Karishma Dharni

Announcing our new Executive Director

‘I look forward to joining SBS to amplify Black women’s voices.’

Southall Black Sisters is entering a new phase under the leadership of Selma Taha. We will continue to remain a vital and vociferous campaigning voice for Black and minoritised women, to grow and develop the excellence of our services for women and girls facing violence and to build on the reputation that we have acquired over the last 43 years. We warmly welcome Selma to the SBS family.

Selma Taha has been proud to work, for over a decade, in a sector dedicated to reducing and eliminating all forms of violence against women and girls. Specifically, she has been a manager of advocacy and support services at the nia Project, Advance Charity, and Victim Support. She considers herself to be a collegial staff member and a fair and approachable manager. She is an innovative and proactive leader who has significantly enhanced the quality of services at leading London charities.

Selma is an Arabic speaker of Sudanese heritage who moved to the UK as a child in the mid-1970s. She has personal experience of carving out a life as a Black woman in west London. She has had to work through a number of tensions around sex and race inequality and religious fundamentalism that lie at the heart of Southall Black Sisters’ concerns.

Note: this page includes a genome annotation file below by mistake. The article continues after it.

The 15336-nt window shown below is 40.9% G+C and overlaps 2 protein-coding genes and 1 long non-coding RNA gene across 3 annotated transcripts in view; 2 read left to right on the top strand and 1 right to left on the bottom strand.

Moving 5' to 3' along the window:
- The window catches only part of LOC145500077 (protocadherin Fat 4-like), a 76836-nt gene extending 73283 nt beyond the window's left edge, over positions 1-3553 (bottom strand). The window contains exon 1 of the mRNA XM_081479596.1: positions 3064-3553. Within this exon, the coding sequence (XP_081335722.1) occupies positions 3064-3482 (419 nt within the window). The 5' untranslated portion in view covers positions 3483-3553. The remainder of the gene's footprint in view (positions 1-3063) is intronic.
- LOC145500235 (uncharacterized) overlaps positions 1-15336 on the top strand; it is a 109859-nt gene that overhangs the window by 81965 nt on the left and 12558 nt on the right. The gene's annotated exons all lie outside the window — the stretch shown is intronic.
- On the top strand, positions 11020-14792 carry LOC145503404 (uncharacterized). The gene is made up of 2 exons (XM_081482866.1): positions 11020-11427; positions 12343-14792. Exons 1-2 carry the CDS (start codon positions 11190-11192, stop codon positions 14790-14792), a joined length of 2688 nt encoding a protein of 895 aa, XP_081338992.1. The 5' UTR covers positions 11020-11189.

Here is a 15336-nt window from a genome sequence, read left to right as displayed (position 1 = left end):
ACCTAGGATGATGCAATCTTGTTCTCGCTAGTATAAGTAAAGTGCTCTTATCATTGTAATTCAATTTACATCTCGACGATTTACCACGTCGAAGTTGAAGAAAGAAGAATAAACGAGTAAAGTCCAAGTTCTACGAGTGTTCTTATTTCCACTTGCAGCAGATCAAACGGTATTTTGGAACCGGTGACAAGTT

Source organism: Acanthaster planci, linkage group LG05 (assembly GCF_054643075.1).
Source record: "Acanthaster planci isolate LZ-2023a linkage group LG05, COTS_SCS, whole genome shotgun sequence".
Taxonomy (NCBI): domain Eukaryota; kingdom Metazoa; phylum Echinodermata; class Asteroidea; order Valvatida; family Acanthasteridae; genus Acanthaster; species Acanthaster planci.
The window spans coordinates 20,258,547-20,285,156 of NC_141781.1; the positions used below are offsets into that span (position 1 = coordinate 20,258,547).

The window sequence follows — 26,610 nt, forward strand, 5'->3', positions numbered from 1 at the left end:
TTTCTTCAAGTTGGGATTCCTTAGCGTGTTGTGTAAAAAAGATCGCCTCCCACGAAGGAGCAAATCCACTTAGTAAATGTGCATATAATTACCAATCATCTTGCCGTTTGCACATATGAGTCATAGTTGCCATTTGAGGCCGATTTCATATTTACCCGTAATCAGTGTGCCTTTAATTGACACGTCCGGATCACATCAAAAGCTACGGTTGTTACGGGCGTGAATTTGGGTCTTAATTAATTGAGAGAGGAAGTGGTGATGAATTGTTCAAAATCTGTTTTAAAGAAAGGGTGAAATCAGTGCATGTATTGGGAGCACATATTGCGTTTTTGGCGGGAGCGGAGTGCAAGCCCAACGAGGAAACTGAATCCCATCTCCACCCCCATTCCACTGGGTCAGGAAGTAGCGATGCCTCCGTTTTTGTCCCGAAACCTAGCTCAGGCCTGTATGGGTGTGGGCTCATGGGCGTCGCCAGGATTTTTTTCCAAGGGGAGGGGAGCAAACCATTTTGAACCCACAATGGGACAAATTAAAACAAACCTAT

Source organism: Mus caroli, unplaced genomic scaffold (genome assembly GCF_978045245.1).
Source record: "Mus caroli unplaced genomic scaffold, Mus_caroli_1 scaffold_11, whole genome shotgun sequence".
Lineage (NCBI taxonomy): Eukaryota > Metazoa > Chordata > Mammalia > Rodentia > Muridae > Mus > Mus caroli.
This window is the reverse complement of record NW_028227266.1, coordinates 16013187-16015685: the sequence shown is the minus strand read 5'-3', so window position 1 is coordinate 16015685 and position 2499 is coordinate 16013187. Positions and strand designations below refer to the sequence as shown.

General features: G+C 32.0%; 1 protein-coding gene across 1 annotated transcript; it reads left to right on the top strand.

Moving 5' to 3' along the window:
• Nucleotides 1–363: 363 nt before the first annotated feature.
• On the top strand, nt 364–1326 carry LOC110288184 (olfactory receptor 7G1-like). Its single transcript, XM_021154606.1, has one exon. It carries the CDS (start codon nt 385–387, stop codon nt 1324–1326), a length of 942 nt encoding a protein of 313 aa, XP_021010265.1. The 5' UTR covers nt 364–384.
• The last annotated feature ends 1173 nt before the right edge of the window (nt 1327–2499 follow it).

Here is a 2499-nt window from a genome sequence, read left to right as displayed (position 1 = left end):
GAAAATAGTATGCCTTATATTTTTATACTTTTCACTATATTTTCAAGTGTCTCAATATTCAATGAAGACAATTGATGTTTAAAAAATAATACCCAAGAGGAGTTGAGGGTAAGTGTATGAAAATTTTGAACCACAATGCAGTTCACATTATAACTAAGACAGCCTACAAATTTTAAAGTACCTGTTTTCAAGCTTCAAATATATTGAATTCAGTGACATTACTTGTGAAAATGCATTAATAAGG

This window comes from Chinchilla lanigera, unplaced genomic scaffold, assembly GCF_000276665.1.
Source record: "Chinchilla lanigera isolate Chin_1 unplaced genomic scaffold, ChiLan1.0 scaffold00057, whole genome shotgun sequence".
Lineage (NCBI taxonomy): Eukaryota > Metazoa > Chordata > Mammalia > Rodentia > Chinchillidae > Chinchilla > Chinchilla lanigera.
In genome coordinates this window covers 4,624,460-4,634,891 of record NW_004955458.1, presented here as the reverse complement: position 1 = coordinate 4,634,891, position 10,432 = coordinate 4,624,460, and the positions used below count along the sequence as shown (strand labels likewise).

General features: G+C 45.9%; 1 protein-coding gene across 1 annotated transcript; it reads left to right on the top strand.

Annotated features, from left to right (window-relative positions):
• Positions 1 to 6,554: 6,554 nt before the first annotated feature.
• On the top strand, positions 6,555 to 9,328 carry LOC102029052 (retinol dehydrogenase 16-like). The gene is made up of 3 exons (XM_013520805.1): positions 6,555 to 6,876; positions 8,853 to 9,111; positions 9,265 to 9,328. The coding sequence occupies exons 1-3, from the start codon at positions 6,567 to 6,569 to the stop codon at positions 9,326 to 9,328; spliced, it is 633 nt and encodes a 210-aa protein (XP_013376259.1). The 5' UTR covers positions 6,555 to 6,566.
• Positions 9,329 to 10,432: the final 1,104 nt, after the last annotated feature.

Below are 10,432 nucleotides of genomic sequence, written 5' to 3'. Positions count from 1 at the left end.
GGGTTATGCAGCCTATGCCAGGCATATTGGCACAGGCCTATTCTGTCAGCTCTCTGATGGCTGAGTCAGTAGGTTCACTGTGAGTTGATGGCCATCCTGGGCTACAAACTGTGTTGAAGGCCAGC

Her beliefs, ethos and values are based on gender equality, human rights and non-discrimination, and throughout her years of working with women and girls, she has made it a priority to keep them at the centre of services by committing to raise awareness about the impact of abuse and violence experienced by women and girls due to their sex, social and economic status, race, cultural, linguistic, religious and sexual orientation.

Within the nia Project, Selma co-founded an anti-racism working group at the height of reflections on the relevance of Black Lives Matter to the VAWG sector. She has completed an undergraduate degree in Social Anthropology and Development Studies at the School of Oriental and African Studies, and recently gained a Distinction in the MA Woman and Child Abuse programme at London Metropolitan University.

Selma says ‘As a Black woman, I have always had great respect and admiration for the work and activism of SBS and what they have achieved for African, Caribbean and Asian women in the UK. I look forward to joining SBS to amplify Black women’s voices. I know this is needed now more than ever.’



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